Our Opinion: Missing the point
An editorial in the April 6 Chronicle Times was critical of the way that the termination of the Cherokee deputy city clerk was handled. The city administrator carried out the termination after informally polling city council members.
It was the position of the editorial that since the deputy city clerk position was an appointment of the city council, it was up to the city council to make the termination and the informal polling cannot be considered a formal decision of the council.
The language in the city code that we believe made the city council responsible for the termination is "all persons appointed to city office or employment may be removed by the officer or body making the appointment…"
At the time the editorial ran, there was no action pending known to us for the city council to take any action on the matter. Since that time, the council took formal action reaffirming the termination.
One of the council members submitted to us a written disagreement to our editorial position. Although this was not given anonymously, it was not signed so has not being treated as a letter to the editor. The written commentary was accompanied by a section of the city code enumerating the responsibilities of the city administrator relating to personnel, which included (highlighted by the councilman), "…have the authority to suspend, demote or discharge summarily any appointee or employee under the jurisdiction of the administrator…"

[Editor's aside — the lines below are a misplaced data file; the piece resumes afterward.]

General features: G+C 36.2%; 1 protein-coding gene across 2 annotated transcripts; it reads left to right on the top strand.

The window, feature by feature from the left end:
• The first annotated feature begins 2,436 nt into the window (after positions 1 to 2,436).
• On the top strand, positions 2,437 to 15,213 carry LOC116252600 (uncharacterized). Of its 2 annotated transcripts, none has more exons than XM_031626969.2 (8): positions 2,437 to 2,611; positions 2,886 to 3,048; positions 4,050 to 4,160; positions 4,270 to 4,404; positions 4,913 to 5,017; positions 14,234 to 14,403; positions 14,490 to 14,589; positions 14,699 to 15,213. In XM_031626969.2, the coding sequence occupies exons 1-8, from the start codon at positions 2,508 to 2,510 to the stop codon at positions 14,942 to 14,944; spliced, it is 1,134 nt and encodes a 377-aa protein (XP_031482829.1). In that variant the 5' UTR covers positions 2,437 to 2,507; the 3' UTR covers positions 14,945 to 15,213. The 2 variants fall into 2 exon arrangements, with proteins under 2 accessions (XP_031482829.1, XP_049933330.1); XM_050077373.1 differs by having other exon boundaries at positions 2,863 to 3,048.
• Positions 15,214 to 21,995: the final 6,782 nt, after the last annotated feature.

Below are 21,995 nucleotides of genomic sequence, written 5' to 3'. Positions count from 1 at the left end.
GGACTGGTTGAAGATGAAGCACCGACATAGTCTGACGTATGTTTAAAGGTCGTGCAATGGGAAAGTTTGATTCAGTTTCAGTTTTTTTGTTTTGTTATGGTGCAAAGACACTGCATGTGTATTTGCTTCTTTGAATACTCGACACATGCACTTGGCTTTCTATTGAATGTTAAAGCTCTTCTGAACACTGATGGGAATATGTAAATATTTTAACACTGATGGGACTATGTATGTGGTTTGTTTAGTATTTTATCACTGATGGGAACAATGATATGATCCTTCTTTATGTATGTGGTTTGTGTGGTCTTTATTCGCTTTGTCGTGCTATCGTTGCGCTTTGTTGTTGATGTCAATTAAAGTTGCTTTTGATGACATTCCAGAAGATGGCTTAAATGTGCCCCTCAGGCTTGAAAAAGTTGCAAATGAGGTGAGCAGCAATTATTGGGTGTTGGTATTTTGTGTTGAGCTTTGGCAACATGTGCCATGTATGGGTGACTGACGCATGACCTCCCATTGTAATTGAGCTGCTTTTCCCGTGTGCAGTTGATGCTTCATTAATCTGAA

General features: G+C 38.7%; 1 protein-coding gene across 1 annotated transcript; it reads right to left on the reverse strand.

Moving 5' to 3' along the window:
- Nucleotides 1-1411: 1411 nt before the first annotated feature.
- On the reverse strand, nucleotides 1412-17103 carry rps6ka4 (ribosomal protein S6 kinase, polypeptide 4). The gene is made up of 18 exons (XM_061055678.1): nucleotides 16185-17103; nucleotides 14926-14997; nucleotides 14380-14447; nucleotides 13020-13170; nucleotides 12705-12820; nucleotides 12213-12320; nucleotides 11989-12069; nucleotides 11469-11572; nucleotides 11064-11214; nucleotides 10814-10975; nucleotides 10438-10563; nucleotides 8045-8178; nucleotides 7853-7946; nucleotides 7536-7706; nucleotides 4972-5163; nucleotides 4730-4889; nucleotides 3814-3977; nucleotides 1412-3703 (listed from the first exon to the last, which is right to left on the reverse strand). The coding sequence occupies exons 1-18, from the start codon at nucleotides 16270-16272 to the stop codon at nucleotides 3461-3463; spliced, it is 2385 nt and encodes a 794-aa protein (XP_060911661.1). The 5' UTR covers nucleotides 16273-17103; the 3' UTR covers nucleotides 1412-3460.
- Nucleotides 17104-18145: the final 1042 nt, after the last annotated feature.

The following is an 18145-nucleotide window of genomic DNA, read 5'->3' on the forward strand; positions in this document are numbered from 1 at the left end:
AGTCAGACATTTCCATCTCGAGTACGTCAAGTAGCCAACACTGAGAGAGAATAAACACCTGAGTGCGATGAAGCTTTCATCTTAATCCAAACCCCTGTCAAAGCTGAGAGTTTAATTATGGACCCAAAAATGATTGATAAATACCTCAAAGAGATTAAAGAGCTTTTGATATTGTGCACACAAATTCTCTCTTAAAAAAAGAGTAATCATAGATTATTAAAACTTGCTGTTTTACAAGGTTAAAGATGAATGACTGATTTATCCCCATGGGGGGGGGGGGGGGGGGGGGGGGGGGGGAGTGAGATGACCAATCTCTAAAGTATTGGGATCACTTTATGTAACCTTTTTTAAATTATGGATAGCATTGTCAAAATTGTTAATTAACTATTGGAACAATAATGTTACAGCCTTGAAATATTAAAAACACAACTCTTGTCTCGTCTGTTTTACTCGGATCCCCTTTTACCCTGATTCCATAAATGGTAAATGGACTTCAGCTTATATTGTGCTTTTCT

All of the items enumerated under this section of code have the qualification -- "subject to approval of the Council." That qualification, together with the language of the other section of the code referred to earlier in this editorial leads us to believe that the most appropriate action for a city administrator who believes a termination of a council appointee is necessary would be to suspend the employee pending formal action of the council.
The written note we received stated, "As I read it, the council MAY be responsible, but the city administrator may also terminate an employee who's been appointed."
We disagree, but acknowledge that reasonable people prone to argue fine points of semantics (they're usually called lawyers) could disagree.
However, the main point of our editorial on April 6 has been missed. The main point is that, whether or not it is legal for council members to communicate and make decisions through third party relays or phone conversations, it is a bad thing to do.
If a decision is made by the council, it should be made in a formal meeting. If a matter qualifies for going into closed session, then the council should go into closed session in accordance with city code and state laws which grant specific exemptions to the open meetings law. Otherwise, the meeting needs to be public.
Convoluted forms of communication to avoid a quorum being present is a bad habit. We urge the Cherokee City Council and other public bodies to get out of that habit.